Pay-as-you-throw rubbish program eyed again

  • LAURA RUMINSKI/West Hawaii Today Theresa Emerson tosses her recycle items in the mixed bin at the Kealakehe Transfer Station.

A pay-as-you-throw bag-tag rubbish program could be revisited after it was rejected first in 2009 and again in 2015.

The Solid Waste Advisory Committee, a group convened every decade to update the county’s Integrated Solid Waste Management Plan, is again recommending a program where people would have to purchase tags or stickers to throw away garbage at county transfer stations and landfills.


The committee on Wednesday began sifting through the first 93 recommendations from the 2009 plan, to update old recommendations, strike through obsolete ones and perhaps begin adding new ones.

As the county moves toward its stated goal of zero waste, giving people incentives to reuse and recycle rather than throwing out so much trash has to include a mix of policies, the committee said. Several committee members said that has to include making it easier and cheaper to recycle rather than simply toss it in the trash.

“I think this is so critical. … We’ve got to find a way,” said committee member Barbara Bell, who was director of the Environmental Management Department during Mayor Harry Kim’s first term in the early 2000s. “We’ve been talking about it since the mid ’90s. …This makes it another 10 years.”

Trash disposal at transfer stations is currently offered free to residents, while commercial rubbish haulers pay tipping fees at the landfill. The program is heavily subsidized by property taxes, which means some people end up paying for trash disposal twice — first in their property taxes, and then if they subscribe to curbside or dumpster services.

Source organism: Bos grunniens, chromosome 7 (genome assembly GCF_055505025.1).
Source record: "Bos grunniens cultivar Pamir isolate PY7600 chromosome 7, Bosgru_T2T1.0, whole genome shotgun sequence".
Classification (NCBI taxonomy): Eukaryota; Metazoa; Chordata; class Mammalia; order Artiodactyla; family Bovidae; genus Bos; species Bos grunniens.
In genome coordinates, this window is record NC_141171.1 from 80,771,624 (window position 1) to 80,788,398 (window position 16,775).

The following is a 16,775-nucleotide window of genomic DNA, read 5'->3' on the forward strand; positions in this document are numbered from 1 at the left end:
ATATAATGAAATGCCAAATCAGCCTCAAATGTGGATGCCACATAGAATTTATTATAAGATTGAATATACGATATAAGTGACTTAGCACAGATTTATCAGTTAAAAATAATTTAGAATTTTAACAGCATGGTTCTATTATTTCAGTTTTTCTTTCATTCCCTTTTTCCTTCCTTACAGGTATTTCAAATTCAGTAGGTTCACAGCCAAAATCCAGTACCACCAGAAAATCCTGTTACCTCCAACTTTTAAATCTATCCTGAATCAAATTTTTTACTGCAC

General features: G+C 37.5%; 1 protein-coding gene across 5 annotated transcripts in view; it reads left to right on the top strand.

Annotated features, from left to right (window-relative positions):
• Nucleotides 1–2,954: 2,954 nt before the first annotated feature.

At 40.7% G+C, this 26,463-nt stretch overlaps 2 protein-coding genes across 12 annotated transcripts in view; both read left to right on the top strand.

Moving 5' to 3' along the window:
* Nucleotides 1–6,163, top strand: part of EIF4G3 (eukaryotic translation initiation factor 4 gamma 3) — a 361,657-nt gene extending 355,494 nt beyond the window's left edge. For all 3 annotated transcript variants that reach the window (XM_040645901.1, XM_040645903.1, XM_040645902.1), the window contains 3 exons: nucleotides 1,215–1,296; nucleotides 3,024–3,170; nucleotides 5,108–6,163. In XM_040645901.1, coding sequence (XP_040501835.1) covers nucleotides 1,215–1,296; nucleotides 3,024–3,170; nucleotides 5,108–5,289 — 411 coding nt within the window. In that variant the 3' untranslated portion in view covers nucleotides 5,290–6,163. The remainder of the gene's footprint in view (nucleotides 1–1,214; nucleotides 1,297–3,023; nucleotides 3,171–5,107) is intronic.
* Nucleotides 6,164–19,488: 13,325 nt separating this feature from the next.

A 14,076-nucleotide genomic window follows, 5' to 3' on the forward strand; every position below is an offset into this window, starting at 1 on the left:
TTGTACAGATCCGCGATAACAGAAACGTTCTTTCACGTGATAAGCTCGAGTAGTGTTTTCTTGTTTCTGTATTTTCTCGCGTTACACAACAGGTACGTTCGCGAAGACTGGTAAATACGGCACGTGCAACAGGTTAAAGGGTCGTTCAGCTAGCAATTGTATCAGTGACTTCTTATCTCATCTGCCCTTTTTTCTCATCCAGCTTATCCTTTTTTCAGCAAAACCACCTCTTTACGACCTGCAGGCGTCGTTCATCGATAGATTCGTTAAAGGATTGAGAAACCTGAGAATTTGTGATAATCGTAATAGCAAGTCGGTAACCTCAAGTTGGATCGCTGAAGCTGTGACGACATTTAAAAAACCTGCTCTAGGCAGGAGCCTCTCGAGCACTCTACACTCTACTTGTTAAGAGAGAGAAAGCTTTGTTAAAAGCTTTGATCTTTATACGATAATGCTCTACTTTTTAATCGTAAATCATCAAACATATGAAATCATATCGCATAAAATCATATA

Some $11.6 million in the annual budget comes from landfill permit fees and tipping fees, while $19.3 million comes from the general fund, primarily from property taxes. State recycling grants count for the rest of the $36 million budget.

“We’re probably the most generous county in providing services,” Environmental Management Director Bill Kucharski said Thursday. “Property taxes are our revenue source rather than direct user fees.”

Kauai, for example, implemented a paid trash pickup system in 2015. All Kauai property owners pay a $6 monthly base fee that covers dumping at transfer stations and landfills. Residents on curbside pickup routes pay an additional $12 monthly if they use a 96-gallon trash cart and $4 a month if they use a 64-gallon trash cart.

Kucharski said Hawaii County’s next step will be to create stronger littering laws and a way to enforce them. He’s currently working with Corporation Counsel to find the best approach before coming to the County Council with suggestions for code changes.

“You can’t have a rule with no enforcement and just hope that there’s going to be compliance,” Kucharski said.

Committee member Steven Araujo was on the same page.

“There needs to be some kind of strategy where we’re not going to see rubbish in the bushes,” Araujo said.

Committee Vice Chairman Alan Okinaka preferred the carrot over the stick, saying a proactive campaign could help get people enthusiastic about alternatives to simply throwing stuff out.


“You can punish people,” Okinaka said, “but that only works so far.”

Email Nancy Cook Lauer at ncook-lauer@westhawaiitoday.com.